Both liberal and conservative polices could help fix health care, professor says

<p>Ubel noted that if the United States is going to move toward a&nbsp;more consumeristic health care system,&nbsp;consumers need to be&nbsp;informed of treatment options, and there must be&nbsp;quality control measures in place.</p>

Ubel noted that if the United States is going to move toward a more consumeristic health care system, consumers need to be informed of treatment options, and there must be quality control measures in place.

In the midst of an ongoing debate about the future of the nation's health care system, Duke professor Peter Ubel discussed the limitations of the current system and encouraged bipartisan solutions at a talk Monday.

Ubel, the Madge and Dennis T. McLawhorn University professor of business administration, medicine and public policy, suggested that policymakers should seek to achieve a minimum health care standard for the country. Solutions from both conservative and liberal politicians could be successful, he noted.

“I really think we have a right to a decent minimum of health care in this country. We ought to promote that right,” Ubel said. “There are liberal and conservative ways to meet that goal. I don't really care that much [about] how we meet the goal, but let's meet it.”

After Republicans maintained their majorities in both the House of Representatives and Senate during the 2016 elections, several prominent government officials—including President Donald Trump—have promised to repeal the current framework of Obamacare, but their plans for replacing the act remain unclear.

Ubel said that although the law's future is unclear, Republicans may favor a consumer-oriented replacement, which would provide Americans more choice in their coverage and make the sector more privatized. He added that this approach, if chosen, could potentially have a successful outcome. He pointed to countries like Germany, which has a model with both the private and public sectors playing a role.

“If we're going to move toward a more consumeristic health care system, I'm okay with that as long as it's compassionate consumerism,” he said.

Keeping consumers informed of treatment options and quality control measures would be an important aspect of such policies, Ubel said. He added that most patients are often too uninformed to judge the health care options available to them.

In emergency situations, patients may not have the time or state of mind to debate treatment options, he added.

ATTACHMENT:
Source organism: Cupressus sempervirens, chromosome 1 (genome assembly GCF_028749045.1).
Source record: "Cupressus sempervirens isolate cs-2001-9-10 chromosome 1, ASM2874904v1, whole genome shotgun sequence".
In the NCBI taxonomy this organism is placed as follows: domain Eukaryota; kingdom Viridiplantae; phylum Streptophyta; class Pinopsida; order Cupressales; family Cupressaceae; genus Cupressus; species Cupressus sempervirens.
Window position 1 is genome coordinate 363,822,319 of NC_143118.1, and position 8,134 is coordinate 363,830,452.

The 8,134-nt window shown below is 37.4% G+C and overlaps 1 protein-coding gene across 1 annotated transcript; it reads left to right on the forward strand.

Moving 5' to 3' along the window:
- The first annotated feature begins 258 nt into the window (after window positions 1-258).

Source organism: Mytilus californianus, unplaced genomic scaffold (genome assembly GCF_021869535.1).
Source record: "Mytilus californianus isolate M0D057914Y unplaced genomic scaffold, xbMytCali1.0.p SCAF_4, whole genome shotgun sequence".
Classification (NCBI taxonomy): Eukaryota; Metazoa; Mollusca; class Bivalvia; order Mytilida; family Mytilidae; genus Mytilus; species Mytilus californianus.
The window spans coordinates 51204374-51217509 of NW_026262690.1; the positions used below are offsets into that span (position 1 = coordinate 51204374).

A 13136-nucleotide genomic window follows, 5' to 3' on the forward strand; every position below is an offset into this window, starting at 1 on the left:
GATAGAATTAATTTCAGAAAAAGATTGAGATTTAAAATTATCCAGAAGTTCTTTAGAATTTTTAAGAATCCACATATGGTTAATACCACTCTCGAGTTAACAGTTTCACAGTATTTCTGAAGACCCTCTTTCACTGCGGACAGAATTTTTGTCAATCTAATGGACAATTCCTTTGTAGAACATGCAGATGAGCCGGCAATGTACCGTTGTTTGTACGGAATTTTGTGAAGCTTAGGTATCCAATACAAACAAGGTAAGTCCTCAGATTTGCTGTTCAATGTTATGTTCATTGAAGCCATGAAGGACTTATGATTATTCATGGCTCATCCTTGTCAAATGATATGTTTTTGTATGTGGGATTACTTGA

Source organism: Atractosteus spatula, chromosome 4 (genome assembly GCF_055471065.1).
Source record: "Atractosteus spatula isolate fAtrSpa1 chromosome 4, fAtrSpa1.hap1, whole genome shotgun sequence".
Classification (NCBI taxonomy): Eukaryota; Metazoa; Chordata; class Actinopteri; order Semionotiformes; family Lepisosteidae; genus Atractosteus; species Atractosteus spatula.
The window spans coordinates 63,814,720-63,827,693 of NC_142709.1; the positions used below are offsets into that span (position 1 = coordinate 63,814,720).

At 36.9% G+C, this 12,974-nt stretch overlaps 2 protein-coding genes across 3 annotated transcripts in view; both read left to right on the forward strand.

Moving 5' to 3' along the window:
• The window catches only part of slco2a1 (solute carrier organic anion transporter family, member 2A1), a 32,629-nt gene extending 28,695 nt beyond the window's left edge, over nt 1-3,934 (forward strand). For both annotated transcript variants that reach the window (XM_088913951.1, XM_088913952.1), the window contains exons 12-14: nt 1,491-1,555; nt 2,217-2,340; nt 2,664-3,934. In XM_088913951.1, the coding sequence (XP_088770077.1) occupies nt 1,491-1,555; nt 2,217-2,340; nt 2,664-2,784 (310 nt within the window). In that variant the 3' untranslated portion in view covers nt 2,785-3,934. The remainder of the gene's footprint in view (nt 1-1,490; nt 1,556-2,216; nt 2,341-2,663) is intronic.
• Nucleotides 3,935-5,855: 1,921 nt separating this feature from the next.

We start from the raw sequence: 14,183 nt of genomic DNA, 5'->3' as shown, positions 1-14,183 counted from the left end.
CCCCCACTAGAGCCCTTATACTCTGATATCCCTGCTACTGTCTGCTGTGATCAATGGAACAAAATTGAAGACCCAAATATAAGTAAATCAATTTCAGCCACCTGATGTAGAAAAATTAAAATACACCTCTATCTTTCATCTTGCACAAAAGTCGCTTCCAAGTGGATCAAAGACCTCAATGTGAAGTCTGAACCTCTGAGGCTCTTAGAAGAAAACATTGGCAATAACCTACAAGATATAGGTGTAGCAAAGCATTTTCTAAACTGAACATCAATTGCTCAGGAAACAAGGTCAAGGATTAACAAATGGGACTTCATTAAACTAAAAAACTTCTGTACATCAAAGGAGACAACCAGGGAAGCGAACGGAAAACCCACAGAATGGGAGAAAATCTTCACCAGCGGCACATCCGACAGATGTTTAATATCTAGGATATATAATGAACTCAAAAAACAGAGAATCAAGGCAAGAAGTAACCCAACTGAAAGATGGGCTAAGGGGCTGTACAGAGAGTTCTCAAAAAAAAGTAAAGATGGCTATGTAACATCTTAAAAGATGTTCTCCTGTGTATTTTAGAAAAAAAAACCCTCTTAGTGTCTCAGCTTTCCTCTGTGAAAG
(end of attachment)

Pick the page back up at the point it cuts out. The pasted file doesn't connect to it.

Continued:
"When I have crushing chest pain, I'm not going to get on a website and try to figure out the cost of [cardiac treatment] at different places. I'm going to call 9-1-1 and go to the nearest hospital,” Ubel said. “And so we have to think about the limits of consumerism. The more that people have time to shop for medical care and have available information to do that, that's where we should emphasize consumerism.”

Special interest politics could limit the success of both conservative and liberal policies, Ubel said, criticizing the lack of action legislators have taken against price inflation by both hospitals and the pharmaceutical industry.

"If you're really trying to make this affordable—to help people get at least a basic level of health care—you need to fight the special interests that want prices to stay high," Ubel said. "And I don't think either party has taken that on. I think they're both afraid to, and frankly, they got a lot of campaign funding from those groups."

An audience member asked Ubel about medical innovation in the pharmaceutical industry and whether the government will continue to incentivize companies for tackling rare or “orphan” diseases.

Under the Orphan Drug Act, companies are awarded tax breaks and are given extended patents for developing drugs for treatment of rare diseases.

Ubel said he was concerned about how the act’s benefits may soon become unsustainable due to advances in precision medicine—a field that seeks to target the treatment of a disease to a patient's unique biological circumstances.

Learning more about the genetics of more common diseases such as breast cancer could form the basis of treatments for subtypes of diseases, he said, which might make incentivizing treatment for these subtypes unaffordable for the federal government.

"With the increase of personalized medicine, especially genomic diagnosis, everything is becoming an orphan disease,” Ubel said. “The worry is that we're going to have more orphan diseases than we can afford, so we may have to revisit [the Orphan Drug Act]."


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